Gabriel A. Almond (January 12, 1911 – December 25, 2002) was a political scientist from the United States best known for his pioneering work on comparative politics, political development, and political culture.
Almond was born in Rock Island, Illinois, U.S., the son of Russian and Ukrainian immigrants. He attended the University of Chicago, both as an undergraduate and as a graduate student, and worked with Harold Lasswell. Almond completed his Ph.D. degree in 1938, but his doctoral dissertation, Plutocracy and Politics in New York City, was not published until 1998, because it included unflattering references to John D. Rockefeller, a benefactor of the University of Chicago.
Almond taught at Brooklyn College (now the City University of New York) from 1939 to 1942. With U.S. entry into World War II, Almond joined the Office of War Information, analyzing enemy propaganda, and becoming head of its Enemy Information Section. After the war, Almond worked for the U.S. Strategic Bombing Survey in post-war Germany.
Almond returned to academic life in 1947 and taught at Yale University where he was part of their Institute of International Studies until 1951, when he was part of a group that left for Princeton University and founded its Center of International Studies. He subsequently returned to Yale in 1959, then went to Stanford University in 1963, where he remained until his retirement in 1993. He was elected a Fellow of the American Academy of Arts and Sciences in 1961. He was chair of the political science department at Stanford from 1964 to 1969 and spent time as a visiting professor at the University of Tokyo, the University of Belo Horizonte, and the Taras Shevchenko National University of Kyiv. Although Almond retired in 1976 and became an emeritus professor at Stanford, he continued to write and teach until his death.
Almond chaired the Social Science Research Council's Committee on Comparative Politics for many years and was president of the American Political Science Association (APSA) for 1965-66. In 1981, he received APSA's James Madison Award, which is given to a political scientist who has made a "distinguished scholarly contribution" during his or her career. He was also the first recipient of the Karl Deutsch Award of the International Political Science Association (IPSA) in 1997. Almond died in Pacific Grove, California aged 91.
Almond broadened the field of political science in the 1950s by integrating approaches from other social science disciplines, such as sociology, psychology, and anthropology, into his work. He transformed an interest in foreign policy into systematic studies of comparative political development and culture. Almond's research eventually covered many topics, including the politics of developing countries, Communism, and religious fundamentalism.
Almond was a prolific author, publishing 18 books and numerous journal articles, and co-writing many others. His most famous work was The Civic Culture (1963), co-authored with Sidney Verba. It popularized the idea of a political culture - a concept that includes national character and how people choose to govern themselves - as a fundamental aspect of society. Almond and Verba distinguished different political cultures according to their level and type of political participation and the nature of people's attitudes toward politics. The Civic Culture was one of the first large-scale cross-national survey studies undertaken in political science and greatly stimulated comparative studies of democracy.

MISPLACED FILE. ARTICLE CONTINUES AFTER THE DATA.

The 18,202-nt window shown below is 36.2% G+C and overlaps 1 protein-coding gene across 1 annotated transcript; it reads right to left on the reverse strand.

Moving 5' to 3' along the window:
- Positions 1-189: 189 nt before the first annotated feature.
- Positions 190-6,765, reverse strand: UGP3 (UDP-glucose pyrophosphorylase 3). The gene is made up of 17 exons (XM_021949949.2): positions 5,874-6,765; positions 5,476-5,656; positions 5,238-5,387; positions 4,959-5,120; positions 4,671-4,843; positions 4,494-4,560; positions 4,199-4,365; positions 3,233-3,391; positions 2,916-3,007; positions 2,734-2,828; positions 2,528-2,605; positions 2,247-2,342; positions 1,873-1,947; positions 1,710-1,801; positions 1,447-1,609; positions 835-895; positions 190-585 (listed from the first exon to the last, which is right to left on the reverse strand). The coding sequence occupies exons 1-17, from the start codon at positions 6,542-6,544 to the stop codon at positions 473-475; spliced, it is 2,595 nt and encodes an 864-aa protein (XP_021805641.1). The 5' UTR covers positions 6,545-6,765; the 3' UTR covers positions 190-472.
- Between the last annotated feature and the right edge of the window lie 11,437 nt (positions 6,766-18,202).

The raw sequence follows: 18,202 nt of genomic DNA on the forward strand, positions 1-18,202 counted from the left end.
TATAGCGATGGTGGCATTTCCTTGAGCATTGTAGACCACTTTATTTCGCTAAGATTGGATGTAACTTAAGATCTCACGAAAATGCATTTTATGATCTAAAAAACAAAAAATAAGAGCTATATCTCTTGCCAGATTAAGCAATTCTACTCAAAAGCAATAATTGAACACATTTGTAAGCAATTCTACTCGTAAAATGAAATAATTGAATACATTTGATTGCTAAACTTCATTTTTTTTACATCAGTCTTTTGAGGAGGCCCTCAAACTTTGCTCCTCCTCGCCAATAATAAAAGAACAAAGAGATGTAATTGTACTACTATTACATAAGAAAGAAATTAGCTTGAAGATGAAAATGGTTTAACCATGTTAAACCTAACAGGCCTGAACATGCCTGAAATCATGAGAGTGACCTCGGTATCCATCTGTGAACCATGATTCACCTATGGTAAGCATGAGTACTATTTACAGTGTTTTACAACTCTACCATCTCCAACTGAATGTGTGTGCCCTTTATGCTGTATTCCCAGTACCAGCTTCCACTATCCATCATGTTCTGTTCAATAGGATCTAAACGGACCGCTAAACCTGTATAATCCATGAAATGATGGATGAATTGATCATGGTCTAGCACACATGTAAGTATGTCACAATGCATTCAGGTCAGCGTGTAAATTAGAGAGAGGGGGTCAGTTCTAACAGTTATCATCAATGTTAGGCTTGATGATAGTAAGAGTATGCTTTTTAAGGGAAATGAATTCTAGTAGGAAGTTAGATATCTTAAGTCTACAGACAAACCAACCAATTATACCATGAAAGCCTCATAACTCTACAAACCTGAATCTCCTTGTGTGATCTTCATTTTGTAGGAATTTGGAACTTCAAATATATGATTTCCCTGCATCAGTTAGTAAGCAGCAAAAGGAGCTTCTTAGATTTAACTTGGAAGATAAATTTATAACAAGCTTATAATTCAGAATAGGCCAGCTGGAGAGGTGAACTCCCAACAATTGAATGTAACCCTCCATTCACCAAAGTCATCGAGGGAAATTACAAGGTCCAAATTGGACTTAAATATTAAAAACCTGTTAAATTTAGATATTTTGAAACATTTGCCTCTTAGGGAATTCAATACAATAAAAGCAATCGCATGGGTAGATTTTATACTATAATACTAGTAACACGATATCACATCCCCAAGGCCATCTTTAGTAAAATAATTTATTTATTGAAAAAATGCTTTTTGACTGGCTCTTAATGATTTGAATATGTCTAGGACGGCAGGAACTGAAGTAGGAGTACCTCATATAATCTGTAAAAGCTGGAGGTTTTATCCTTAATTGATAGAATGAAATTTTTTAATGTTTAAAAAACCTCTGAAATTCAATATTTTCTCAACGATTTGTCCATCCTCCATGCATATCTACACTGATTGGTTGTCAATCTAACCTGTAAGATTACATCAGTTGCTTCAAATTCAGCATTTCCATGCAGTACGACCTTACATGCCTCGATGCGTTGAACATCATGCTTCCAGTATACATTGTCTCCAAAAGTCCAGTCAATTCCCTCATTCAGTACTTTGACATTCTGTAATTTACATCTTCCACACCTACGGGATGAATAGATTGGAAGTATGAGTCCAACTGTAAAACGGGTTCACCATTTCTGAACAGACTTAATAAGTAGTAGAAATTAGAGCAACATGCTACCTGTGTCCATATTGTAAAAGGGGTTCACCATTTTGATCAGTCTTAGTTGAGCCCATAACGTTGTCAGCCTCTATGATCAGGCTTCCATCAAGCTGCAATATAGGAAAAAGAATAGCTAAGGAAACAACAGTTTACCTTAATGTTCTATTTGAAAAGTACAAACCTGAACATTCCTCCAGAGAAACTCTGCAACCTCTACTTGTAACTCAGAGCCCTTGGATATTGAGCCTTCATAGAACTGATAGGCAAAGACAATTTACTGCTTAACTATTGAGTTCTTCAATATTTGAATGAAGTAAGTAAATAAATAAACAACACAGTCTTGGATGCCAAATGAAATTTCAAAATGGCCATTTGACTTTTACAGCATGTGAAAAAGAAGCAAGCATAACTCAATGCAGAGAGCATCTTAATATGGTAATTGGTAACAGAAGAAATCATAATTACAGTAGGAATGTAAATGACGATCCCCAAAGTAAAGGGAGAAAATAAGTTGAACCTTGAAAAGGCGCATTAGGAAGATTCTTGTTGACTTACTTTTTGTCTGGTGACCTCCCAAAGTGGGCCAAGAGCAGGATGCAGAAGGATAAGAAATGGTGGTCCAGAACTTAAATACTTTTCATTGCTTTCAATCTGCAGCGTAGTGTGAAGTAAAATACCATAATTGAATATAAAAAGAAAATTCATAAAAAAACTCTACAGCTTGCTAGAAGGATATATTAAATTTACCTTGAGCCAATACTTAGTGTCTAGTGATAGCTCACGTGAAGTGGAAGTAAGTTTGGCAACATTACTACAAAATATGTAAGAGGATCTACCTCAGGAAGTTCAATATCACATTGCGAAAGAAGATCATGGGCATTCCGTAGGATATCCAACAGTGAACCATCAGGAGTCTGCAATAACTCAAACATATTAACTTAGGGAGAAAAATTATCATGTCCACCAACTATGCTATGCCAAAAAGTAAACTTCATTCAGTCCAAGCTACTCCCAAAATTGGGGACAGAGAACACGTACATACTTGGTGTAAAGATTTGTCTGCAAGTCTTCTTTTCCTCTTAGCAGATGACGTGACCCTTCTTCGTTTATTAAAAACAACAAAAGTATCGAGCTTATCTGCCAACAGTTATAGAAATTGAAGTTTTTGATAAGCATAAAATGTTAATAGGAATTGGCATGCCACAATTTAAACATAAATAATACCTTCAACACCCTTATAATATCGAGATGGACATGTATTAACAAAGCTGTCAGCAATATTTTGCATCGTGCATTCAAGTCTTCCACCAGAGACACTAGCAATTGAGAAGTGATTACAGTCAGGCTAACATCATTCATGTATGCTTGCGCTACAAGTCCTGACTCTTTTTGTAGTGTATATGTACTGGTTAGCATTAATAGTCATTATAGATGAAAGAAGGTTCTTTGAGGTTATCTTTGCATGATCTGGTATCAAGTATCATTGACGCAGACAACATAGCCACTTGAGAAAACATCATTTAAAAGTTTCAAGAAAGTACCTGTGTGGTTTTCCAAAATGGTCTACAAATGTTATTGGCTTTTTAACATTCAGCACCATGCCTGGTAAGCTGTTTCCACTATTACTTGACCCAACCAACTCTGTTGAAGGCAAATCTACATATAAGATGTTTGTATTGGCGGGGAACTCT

Almond also contributed to theoretical work on political development. In Comparative Politics: A Developmental Approach (1966), Almond and G. Bingham Powell proposed a variety of cultural and functional ways to measure the development of societies. For a period in the 1960s and 1970s, Almond's approaches came to define comparative politics.
The similarities between Almond's view and Lippmann's produced what became known as the Almond–Lippmann consensus, which is based on three assumptions:
- Public opinion is volatile, shifting erratically in response to the most recent developments. Mass beliefs early in the twentieth century were "too pacifist in peace and too bellicose in war, too neutralist or appeasing in negotiations or too intransigent."
- Public opinion is incoherent, lacking an organized or a consistent structure to such an extent that the views of US citizens could best be described as "nonattitudes"
- Public opinion is irrelevant to the policy-making process. Political leaders ignore public opinion because most Americans can neither "understand nor influence the very events upon which their lives and happiness are known to depend."
- Holsti,Ole, R., and James M. Rosenau. 1979. "Vietnam, Consensus, and the Belief Systems of American Leaders." World Politics 32. (October):1-56
- Lippmann, Walter. 1955. Essays in the Public Philosophy. Boston: Little, Brown.
- Converse, Philip. 1964. "The Nature of Belief Systems in Mass Publics." In Ideology and Discontent, ed. David Apter, 206-261. New York: Free Press.
- Almond, Gabriel. 1950. The American People and Foreign Policy. New York: Harcourt, Brace.
- Kris, Ernst, and Nathan Leites. 1947. "Trends in Twentieth Century Propaganda." In Psychoanalysis and the Social Sciences, ed. Geza Rheim, pp. 393-409. New York: international University Press.